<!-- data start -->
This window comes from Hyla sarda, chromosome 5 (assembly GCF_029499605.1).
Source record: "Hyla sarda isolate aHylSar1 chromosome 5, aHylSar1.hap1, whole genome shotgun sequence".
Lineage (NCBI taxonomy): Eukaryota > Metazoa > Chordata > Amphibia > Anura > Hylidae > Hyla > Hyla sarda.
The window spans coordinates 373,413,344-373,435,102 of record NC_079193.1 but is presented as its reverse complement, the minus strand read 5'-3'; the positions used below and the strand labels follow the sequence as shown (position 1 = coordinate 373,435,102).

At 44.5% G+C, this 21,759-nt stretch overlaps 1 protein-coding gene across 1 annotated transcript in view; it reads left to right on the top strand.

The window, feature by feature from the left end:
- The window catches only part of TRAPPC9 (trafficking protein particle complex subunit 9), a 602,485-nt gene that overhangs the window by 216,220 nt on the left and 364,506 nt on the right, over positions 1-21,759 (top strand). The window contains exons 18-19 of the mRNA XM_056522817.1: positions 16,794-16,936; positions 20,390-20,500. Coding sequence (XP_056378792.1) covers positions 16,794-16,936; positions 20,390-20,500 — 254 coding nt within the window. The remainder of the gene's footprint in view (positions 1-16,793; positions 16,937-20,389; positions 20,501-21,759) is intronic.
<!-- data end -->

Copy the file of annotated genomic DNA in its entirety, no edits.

This window comes from Hyla sarda, chromosome 5 (assembly GCF_029499605.1).
Source record: "Hyla sarda isolate aHylSar1 chromosome 5, aHylSar1.hap1, whole genome shotgun sequence".
Lineage (NCBI taxonomy): Eukaryota > Metazoa > Chordata > Amphibia > Anura > Hylidae > Hyla > Hyla sarda.
The window spans coordinates 373,413,344-373,435,102 of record NC_079193.1 but is presented as its reverse complement, the minus strand read 5'-3'; the positions used below and the strand labels follow the sequence as shown (position 1 = coordinate 373,435,102).

At 44.5% G+C, this 21,759-nt stretch overlaps 1 protein-coding gene across 1 annotated transcript in view; it reads left to right on the top strand.

The window, feature by feature from the left end:
- The window catches only part of TRAPPC9 (trafficking protein particle complex subunit 9), a 602,485-nt gene that overhangs the window by 216,220 nt on the left and 364,506 nt on the right, over positions 1-21,759 (top strand). The window contains exons 18-19 of the mRNA XM_056522817.1: positions 16,794-16,936; positions 20,390-20,500. Coding sequence (XP_056378792.1) covers positions 16,794-16,936; positions 20,390-20,500 — 254 coding nt within the window. The remainder of the gene's footprint in view (positions 1-16,793; positions 16,937-20,389; positions 20,501-21,759) is intronic.